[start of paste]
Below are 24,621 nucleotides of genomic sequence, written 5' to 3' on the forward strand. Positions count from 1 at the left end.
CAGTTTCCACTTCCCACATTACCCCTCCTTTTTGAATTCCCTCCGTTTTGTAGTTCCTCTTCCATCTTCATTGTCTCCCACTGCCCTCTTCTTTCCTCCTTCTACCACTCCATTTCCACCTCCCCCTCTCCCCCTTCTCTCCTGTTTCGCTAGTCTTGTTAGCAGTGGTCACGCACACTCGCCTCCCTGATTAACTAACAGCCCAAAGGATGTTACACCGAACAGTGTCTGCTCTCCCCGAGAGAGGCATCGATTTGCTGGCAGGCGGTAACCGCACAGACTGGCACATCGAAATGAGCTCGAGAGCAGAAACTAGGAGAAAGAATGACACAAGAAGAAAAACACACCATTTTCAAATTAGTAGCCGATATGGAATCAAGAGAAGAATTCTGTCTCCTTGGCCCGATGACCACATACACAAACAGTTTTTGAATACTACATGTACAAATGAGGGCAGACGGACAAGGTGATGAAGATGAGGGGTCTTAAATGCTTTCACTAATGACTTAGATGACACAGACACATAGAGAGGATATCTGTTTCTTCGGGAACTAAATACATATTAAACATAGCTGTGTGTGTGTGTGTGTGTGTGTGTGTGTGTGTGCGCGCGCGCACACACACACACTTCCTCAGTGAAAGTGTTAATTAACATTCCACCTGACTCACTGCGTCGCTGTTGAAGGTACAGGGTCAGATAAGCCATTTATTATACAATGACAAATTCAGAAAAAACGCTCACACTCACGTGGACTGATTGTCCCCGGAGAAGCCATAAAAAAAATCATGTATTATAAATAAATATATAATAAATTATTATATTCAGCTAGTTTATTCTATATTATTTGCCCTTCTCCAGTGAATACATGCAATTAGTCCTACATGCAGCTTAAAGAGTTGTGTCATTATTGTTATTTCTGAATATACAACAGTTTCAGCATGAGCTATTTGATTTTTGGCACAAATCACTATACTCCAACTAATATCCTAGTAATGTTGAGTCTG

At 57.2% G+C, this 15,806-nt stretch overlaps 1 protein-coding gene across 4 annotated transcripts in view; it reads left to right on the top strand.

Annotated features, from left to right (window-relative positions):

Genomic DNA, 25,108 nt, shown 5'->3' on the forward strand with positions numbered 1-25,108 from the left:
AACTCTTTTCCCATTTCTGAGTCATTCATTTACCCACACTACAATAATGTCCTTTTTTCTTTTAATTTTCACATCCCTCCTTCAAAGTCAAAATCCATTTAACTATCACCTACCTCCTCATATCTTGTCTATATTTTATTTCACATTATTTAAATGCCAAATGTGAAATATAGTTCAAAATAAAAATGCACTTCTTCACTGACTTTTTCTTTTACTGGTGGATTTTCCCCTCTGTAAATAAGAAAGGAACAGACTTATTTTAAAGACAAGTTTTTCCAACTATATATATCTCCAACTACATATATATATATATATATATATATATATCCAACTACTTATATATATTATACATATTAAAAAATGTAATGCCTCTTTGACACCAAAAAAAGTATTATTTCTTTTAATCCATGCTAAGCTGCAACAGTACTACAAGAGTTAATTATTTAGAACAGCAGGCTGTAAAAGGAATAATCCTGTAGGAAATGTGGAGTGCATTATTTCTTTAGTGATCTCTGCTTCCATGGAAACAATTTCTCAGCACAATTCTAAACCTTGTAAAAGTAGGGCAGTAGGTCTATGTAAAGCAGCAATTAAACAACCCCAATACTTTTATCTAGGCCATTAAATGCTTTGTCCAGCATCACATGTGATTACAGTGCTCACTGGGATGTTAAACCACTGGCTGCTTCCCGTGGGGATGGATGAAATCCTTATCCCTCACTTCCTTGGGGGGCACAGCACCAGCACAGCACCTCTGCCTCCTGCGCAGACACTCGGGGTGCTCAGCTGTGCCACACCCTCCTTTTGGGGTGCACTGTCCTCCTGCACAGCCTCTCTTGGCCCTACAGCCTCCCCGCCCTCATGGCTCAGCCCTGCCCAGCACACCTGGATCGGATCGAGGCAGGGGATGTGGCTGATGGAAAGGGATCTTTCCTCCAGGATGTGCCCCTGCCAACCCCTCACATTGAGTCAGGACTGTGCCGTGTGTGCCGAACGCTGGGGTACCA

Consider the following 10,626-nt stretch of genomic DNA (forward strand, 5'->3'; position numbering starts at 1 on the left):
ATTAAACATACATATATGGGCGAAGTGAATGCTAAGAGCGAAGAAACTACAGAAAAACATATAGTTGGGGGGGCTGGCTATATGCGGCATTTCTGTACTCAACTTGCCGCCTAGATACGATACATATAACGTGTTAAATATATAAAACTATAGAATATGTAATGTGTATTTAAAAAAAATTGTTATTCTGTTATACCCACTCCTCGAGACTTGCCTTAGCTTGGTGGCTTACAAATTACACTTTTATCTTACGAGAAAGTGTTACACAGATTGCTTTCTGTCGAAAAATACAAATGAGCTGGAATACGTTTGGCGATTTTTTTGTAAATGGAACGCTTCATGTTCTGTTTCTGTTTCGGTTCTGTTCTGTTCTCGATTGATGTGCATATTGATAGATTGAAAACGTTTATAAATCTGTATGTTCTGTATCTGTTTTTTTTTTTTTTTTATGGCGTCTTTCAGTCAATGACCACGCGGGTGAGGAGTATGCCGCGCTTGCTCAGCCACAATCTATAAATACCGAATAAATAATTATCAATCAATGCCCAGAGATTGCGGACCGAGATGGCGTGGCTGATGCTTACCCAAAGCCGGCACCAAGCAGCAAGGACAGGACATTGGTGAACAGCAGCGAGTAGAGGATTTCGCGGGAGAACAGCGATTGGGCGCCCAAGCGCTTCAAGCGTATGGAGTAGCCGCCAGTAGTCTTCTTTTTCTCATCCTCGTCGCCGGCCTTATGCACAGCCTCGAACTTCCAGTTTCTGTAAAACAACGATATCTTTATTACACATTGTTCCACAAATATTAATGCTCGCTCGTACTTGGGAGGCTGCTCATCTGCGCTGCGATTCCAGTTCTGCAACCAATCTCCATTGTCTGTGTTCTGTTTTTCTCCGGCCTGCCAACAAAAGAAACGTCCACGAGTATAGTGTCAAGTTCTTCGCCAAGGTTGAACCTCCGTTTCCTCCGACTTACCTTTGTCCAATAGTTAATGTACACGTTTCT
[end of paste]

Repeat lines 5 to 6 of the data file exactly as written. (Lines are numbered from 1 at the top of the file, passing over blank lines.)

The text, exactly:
Genomic DNA, 25,108 nt, shown 5'->3' on the forward strand with positions numbered 1-25,108 from the left:
AACTCTTTTCCCATTTCTGAGTCATTCATTTACCCACACTACAATAATGTCCTTTTTTCTTTTAATTTTCACATCCCTCCTTCAAAGTCAAAATCCATTTAACTATCACCTACCTCCTCATATCTTGTCTATATTTTATTTCACATTATTTAAATGCCAAATGTGAAATATAGTTCAAAATAAAAATGCACTTCTTCACTGACTTTTTCTTTTACTGGTGGATTTTCCCCTCTGTAAATAAGAAAGGAACAGACTTATTTTAAAGACAAGTTTTTCCAACTATATATATCTCCAACTACATATATATATATATATATATATATATATCCAACTACTTATATATATTATACATATTAAAAAATGTAATGCCTCTTTGACACCAAAAAAAGTATTATTTCTTTTAATCCATGCTAAGCTGCAACAGTACTACAAGAGTTAATTATTTAGAACAGCAGGCTGTAAAAGGAATAATCCTGTAGGAAATGTGGAGTGCATTATTTCTTTAGTGATCTCTGCTTCCATGGAAACAATTTCTCAGCACAATTCTAAACCTTGTAAAAGTAGGGCAGTAGGTCTATGTAAAGCAGCAATTAAACAACCCCAATACTTTTATCTAGGCCATTAAATGCTTTGTCCAGCATCACATGTGATTACAGTGCTCACTGGGATGTTAAACCACTGGCTGCTTCCCGTGGGGATGGATGAAATCCTTATCCCTCACTTCCTTGGGGGGCACAGCACCAGCACAGCACCTCTGCCTCCTGCGCAGACACTCGGGGTGCTCAGCTGTGCCACACCCTCCTTTTGGGGTGCACTGTCCTCCTGCACAGCCTCTCTTGGCCCTACAGCCTCCCCGCCCTCATGGCTCAGCCCTGCCCAGCACACCTGGATCGGATCGAGGCAGGGGATGTGGCTGATGGAAAGGGATCTTTCCTCCAGGATGTGCCCCTGCCAACCCCTCACATTGAGTCAGGACTGTGCCGTGTGTGCCGAACGCTGGGGTACCA